When we visited Zeppelin in March we said it will become a date night destination and raved about their cocktail menu. So we asked Zeppelin Partner Micah Wilder for a drink diary. We’ll let him take it from here while we plan our next trip to Eden Center.
Since Zeppelin’s inception the beverage menu has evolved in many ways through countless experiments and creative structure. Initially I knew I wanted my primary focus to be on classic Japanese simplicity with balance and modern innovation.
The foundation of our cocktail menu is the bubbles, ice, temperature and Japanese spirits. I had been on site working with our design team and fabricators to build a state of the art “Airship” cocktail bar. The final outcome would enable us to execute these cocktails at a very high volume with precision and consistency.
A trip to the market
I woke up early to run a list of shopping ingredients for my liquors, which were time sensitive. I had to get these batch recipes finalized and perfected so I started with my Japanese pour over coffee at home for a jump start, a ritual which I have always been dependent on since my college years in art school. I pulled up to the old produce supplier in the Union Market area. I needed 4 cases of very ripe bananas and pineapples. In addition I had ordered a number of other ingredients for delivery such as marshmallow root, gentian, vanilla bean and other bittering agents.
After the market I headed to Zeppelin to set up my tinctures and batches. Today’s goal is to set up two large batches of Banana Armagnac and Pineapple Pastis, which would appear in multiple recipes. I’m making root tinctures so I can slowly add to batches until they are perfect. This method helps avoid compromising an entire batch at once on experimentation.
Oysters for thought
I met up with Ari for oysters to dream up some new recipes for additional sections on our cocktail menu. We have been talking about a spring snowboarding trip because it has been an epic snow season. We grew up on snowboards and really find our Zen and connection with nature to maintain balance. Like the Japanese snow monkeys we thrive on our mountain lifestyles. With our new restaurant Zeppelin rising we probably won’t make the spring trip. Now for delicacies at Rappahannock Oyster Bar in Union Market. We got a dozen briny old salts oysters and another dozen grilled and served with smoky jalapeno butter. Oysters tend to stimulate my creativity so keep them coming.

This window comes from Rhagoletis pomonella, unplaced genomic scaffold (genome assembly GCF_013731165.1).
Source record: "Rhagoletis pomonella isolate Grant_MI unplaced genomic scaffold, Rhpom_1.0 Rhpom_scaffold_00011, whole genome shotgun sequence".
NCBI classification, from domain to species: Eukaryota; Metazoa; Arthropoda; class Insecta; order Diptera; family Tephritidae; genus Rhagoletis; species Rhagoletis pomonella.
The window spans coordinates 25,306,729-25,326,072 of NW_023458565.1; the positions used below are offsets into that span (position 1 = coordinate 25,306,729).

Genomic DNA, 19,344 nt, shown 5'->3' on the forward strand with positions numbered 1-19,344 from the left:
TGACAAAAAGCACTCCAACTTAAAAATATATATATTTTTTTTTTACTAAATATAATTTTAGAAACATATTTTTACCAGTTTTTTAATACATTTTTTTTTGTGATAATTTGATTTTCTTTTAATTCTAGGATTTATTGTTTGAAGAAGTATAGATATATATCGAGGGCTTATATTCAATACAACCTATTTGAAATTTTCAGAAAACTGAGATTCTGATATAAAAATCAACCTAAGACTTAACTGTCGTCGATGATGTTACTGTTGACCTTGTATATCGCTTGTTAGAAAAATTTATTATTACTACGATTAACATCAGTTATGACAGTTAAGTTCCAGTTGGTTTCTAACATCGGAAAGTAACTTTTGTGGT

After a couple dozen and lots of notes we head back to Zeppelin to follow up.
I’ve been waiting in anticipation for Suntory’s highball installation for what seems like an eternity. Finally I’ll put this machine to the test and all of my intense recipes will rise with a flurry of champagne baller bubbles. I set out to master this modern marvel and really take it to a new level. After extensive development of my new line of syrups, vinegars, mixers and ice it was finally time to unleash the Highball program. These drink recipes have concentrated layers of intense flavors. In theory when they become a “long drink” these profiles should bubble in perfect balance and fizzing harmony. I started shelling out these highballs and spent most of the day tweaking them until they were just right.
Magnetic draft cocktail agitator set up
We met at my favorite lunch spot, Birds Eye on 14th Street, for some bahn mi and Vietnamese pour over coffee. They actually have condensed and very luxurious goats milk to complete my Southeast Asian coffee experience. We proceeded to add to our growing archive of creative direction, which we plan on unloading in bursts throughout our first year.
After lunch at Zeppelin we regrouped to demo our new draft set up. One of the biggest issues with cocktails on draft is the lack of circulation in the keg. Unless you are running routine shakes on the kegs every few hours the batches tend to settle which compromise the recipe. These new magnetic plates rotate a magnetic object dropped within the keg for a constant and consistent drafty cocktail.
After filling all four kegs with four very different cocktails I dropped the magnets in and listened intently to a sudden magical hum. I pulled a “Heartbreaker” first and I was instantly rewarded with a gushing Japanese stone fruit daiquiri. Fresh from the tap with poured it directly in to a tulip glass packed with crushed ice marveling at its smoky and fruity with a spicy depth from Yuzu Kosho. Perfect.